On a daily basis, the most important piece of gear an individual would need is an Individual First Aid Kit (IFAK).
Hunters and other outdoor enthusiasts, extreme sports athletes, first responders, and military personnel can all benefit from life-saving equipment being readily available at a moment’s notice.
IFAK’s can accommodate a multitude of items to save a person’s life.
In a previous shooting course I attended, we had a block of medical instruction for dealing with gunshot wounds, frag, or anything for that matter that causes traumatic bleeding.
The instructor is a former Navy SEAL and is TCCC certified. He has had his share of plugging up bullet holes in guys, administering tourniquets, and dealing with a host of other injuries wrapped around gunfighting in austere environments.
The dude knows his stuff to say the least, so I’m going to share a little of what I learned during that block of instruction.
I feel that this is an important subject these days with all the violence erupting around us. Chances are you’re going to need to use medical skills far more often than using your concealed carry pistol.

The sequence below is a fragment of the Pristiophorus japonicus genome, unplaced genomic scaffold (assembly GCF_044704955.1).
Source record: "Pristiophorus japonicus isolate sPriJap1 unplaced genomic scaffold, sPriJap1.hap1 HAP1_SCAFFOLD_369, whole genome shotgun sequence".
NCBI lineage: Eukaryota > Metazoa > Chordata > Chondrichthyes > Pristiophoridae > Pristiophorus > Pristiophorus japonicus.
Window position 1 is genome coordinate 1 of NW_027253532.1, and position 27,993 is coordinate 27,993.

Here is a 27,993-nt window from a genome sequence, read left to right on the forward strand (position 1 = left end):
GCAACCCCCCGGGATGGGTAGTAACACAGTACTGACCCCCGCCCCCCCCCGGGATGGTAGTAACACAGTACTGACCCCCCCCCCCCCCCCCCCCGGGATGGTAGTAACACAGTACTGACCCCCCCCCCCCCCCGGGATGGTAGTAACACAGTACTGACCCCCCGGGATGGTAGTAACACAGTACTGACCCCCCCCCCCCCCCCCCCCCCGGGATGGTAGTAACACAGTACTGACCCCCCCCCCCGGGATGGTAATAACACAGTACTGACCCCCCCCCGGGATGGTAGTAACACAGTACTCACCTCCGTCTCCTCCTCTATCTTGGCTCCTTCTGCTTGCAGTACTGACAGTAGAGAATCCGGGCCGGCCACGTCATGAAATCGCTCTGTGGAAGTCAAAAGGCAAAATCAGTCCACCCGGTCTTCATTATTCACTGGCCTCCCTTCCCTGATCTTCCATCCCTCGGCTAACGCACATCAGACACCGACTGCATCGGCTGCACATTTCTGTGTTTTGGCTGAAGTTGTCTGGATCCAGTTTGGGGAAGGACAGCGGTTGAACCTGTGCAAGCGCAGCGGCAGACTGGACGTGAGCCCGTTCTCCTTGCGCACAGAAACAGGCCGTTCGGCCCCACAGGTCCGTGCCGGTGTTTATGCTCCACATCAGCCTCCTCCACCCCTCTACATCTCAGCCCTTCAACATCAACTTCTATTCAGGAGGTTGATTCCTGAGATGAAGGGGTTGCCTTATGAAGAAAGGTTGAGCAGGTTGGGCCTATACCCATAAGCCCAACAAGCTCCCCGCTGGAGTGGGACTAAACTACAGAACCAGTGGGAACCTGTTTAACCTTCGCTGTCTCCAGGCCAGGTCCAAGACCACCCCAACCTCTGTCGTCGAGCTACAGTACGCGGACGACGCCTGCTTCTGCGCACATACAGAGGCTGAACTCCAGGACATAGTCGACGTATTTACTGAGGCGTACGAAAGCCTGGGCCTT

He started the block of medical instruction by covering 5 items you must carry in your IFAK pouch or portable medical kit, so that’s what I’m going to cover. Like I said I’m going off of the training he conducted. I’m in no way a medical expert or giving you advice.
What Should Be in Your IFAK?
It’s pretty obvious what this is for; to shut down the blood flow to an extremity. There are only 4 places to place a tourniquet (high up on either arm and high up in the pelvic crease of each leg), that’s it. Some tips and tricks for the CAT Tourniquet.
Preload the tourniquet with about 2 to 3 inches of the tail fed through the buckle, fold it up, and leave the white ‘time’ piece from going across the area the handle locks into.